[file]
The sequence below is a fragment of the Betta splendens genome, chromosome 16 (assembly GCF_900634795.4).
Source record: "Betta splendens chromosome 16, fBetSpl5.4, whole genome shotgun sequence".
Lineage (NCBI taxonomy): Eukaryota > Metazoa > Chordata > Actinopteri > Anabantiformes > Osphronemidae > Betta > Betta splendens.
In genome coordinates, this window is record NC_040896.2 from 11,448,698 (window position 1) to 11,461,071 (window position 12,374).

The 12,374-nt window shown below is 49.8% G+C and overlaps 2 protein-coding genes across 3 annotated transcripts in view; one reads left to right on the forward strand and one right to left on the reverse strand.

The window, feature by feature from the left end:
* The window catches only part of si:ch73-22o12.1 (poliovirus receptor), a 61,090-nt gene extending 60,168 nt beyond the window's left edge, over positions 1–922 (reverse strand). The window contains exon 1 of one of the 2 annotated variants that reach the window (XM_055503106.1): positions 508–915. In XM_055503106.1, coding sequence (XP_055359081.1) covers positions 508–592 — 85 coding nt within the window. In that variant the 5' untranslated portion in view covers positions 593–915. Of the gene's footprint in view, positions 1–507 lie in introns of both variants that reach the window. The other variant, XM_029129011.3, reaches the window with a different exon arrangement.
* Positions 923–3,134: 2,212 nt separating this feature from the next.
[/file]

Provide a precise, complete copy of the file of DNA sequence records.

The sequence below is a fragment of the Betta splendens genome, chromosome 16 (assembly GCF_900634795.4).
Source record: "Betta splendens chromosome 16, fBetSpl5.4, whole genome shotgun sequence".
Lineage (NCBI taxonomy): Eukaryota > Metazoa > Chordata > Actinopteri > Anabantiformes > Osphronemidae > Betta > Betta splendens.
In genome coordinates, this window is record NC_040896.2 from 11,448,698 (window position 1) to 11,461,071 (window position 12,374).

The 12,374-nt window shown below is 49.8% G+C and overlaps 2 protein-coding genes across 3 annotated transcripts in view; one reads left to right on the forward strand and one right to left on the reverse strand.

The window, feature by feature from the left end:
* The window catches only part of si:ch73-22o12.1 (poliovirus receptor), a 61,090-nt gene extending 60,168 nt beyond the window's left edge, over positions 1–922 (reverse strand). The window contains exon 1 of one of the 2 annotated variants that reach the window (XM_055503106.1): positions 508–915. In XM_055503106.1, coding sequence (XP_055359081.1) covers positions 508–592 — 85 coding nt within the window. In that variant the 5' untranslated portion in view covers positions 593–915. Of the gene's footprint in view, positions 1–507 lie in introns of both variants that reach the window. The other variant, XM_029129011.3, reaches the window with a different exon arrangement.
* Positions 923–3,134: 2,212 nt separating this feature from the next.